But why no difference in the knockout mice, if SIRT3 is such a key component? In a typical display of youthful exuberance, the blood stem cells of the young mice were able function well enough to stave off oxidative stress, which many believe causes aging when our bodies metabolize oxygen.
“A young person is able to handle the oxygen – making sure that the oxygen is going to the right place,” Brown said. “As we age, our ability to appropriately handle the oxygen and its chemical process is not as good, and because of that, it starts wreaking havoc.”
Sure enough, as the mice aged, the SIRT3-deficient mice started slowing down, showing significantly fewer blood stem cells and a decreased ability to regenerate new blood cells.
As we age, our normal antioxidative system struggles to take care of our cells. That’s when SIRT3 can provide a well-needed boost to our antioxidant system. Unfortunately, SIRT3 levels diminish with age, so eventually our system is engulfed in degeneration.
So researchers decided to see what happened when they boosted the SIRT3 levels in the blood stem cells of the aged mice.
“Our first inclination was that the reason the SIRT3 knockout mice’s blood cells were not doing so well was due to a build up of oxidative damage,” said Brown. “But the surprise was when I reintroduced a mutated form of SIRT3 to the aged knockout cells. It improved their function as well.”
In other words, their experiment rejuvenating the aged stem cells' regenerative potential.
“Aging is just an accumulation of damage,” said Chen. “If you think that way, then it’s probably not reversible, because cells are already damaged and no longer functional. But what we show here is that oxidative stress-induced damage, in fact, is reversible.”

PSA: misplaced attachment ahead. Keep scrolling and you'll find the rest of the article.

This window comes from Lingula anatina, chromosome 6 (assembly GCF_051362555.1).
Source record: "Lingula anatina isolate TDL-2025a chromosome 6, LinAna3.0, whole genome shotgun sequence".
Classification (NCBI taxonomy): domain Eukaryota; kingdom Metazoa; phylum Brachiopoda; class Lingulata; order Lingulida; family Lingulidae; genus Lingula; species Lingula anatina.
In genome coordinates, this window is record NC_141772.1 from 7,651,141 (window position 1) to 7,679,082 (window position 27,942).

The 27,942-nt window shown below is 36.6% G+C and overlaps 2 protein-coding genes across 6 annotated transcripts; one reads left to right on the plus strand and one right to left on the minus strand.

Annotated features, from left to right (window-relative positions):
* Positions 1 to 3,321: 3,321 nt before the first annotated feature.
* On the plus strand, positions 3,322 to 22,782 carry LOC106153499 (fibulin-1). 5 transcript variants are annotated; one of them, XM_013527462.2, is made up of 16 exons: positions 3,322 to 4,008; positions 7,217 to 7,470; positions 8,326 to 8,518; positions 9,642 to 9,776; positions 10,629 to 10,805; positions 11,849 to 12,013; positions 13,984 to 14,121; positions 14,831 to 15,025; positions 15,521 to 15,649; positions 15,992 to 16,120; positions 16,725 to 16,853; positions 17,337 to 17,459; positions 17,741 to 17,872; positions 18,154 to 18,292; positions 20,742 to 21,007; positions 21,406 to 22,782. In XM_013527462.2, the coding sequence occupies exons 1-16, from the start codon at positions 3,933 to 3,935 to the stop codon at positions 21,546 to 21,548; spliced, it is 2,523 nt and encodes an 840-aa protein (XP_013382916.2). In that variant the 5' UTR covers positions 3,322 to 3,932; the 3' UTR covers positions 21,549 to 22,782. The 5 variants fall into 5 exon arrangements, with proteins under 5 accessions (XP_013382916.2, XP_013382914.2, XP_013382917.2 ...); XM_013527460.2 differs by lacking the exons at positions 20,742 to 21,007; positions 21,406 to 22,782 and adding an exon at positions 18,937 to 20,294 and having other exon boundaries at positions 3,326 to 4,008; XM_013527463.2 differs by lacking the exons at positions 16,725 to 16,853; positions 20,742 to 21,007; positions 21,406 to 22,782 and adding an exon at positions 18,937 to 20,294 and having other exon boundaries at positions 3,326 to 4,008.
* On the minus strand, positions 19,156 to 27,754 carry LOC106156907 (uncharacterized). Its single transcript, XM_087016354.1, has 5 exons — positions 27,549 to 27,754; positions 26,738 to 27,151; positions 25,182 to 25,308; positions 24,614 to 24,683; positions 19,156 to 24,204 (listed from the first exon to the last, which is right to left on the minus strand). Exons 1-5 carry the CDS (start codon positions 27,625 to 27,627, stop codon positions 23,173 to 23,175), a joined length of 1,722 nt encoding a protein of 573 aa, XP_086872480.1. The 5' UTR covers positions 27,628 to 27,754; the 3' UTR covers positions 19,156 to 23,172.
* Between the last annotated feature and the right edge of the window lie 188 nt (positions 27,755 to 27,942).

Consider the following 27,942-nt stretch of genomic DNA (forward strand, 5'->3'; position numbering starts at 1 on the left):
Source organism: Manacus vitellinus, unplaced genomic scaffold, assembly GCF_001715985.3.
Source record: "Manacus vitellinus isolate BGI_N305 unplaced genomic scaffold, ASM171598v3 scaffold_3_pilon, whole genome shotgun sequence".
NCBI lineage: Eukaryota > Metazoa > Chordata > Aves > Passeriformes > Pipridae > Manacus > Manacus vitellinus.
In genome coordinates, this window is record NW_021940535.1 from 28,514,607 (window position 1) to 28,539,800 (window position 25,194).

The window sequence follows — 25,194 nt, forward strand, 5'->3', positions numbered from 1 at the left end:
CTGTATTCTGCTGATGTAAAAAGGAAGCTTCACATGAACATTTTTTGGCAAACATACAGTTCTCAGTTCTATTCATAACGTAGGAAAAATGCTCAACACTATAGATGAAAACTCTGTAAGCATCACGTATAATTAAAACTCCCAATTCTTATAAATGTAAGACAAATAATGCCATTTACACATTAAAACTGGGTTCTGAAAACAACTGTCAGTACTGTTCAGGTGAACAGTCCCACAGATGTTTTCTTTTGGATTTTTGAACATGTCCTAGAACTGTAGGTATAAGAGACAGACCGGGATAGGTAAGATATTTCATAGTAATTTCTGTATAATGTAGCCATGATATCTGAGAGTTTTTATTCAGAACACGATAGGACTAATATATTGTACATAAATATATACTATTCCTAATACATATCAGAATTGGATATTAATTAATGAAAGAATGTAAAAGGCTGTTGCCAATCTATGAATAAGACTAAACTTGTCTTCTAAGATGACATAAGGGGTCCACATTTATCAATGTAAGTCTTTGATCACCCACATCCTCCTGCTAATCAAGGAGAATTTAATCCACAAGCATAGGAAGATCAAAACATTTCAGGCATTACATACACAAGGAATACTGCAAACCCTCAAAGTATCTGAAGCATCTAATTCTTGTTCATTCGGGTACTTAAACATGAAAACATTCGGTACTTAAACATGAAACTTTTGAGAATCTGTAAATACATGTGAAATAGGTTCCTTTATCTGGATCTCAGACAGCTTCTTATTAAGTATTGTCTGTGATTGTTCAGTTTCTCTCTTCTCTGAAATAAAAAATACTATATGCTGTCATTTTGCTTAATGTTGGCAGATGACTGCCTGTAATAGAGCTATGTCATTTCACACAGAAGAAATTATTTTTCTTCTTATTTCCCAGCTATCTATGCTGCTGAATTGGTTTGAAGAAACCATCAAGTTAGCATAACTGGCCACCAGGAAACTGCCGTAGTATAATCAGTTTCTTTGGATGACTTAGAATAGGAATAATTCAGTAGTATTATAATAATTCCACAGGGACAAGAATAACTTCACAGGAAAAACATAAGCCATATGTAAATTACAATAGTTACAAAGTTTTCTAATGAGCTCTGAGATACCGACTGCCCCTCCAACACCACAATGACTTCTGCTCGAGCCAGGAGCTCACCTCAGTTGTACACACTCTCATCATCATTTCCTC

While further studies will be needed to see if this SIRT3 boost can actually make people live longer, Chen asserts that there’s more to this field of study than just the thirst for everlasting youth.
“It’s not so much about expanding lifespan. More so, I think the most important goal is to prevent and ultimately treat age-related diseases,” she said. “The idea is that if we can prevent aging, we can prevent all the diseases that are associated with aging. That’s really the major goal.”
When it comes to age-related diseases, Brown says there’s one aspect about SIRT3 she particularly likes.
“While it seems to be helping function, other researchers have found that it can also act as a tumor suppressor,” she said. “One of the problems that you have when you have a ‘molecular fountain of youth’ is you might be making a cell more useful, but then elsewhere you may be increasing the risk of cancer.”
Asked if this study takes us another step closer to this “molecular fountain of youth,” Brown hesitated with a pregnant pause before ultimately saying, “Yes.” Duly noted, however, was her reluctance about throwing around the phrase “molecular fountain of youth.”
“A lot of times people use phrases and a lot of times I feel like that’s an oversimplification because biology is incredibly complicated,” she said. “But I think that it is interesting because SIRT3 is a single molecule that can have a pretty dramatic effect. It is working at the molecular level.”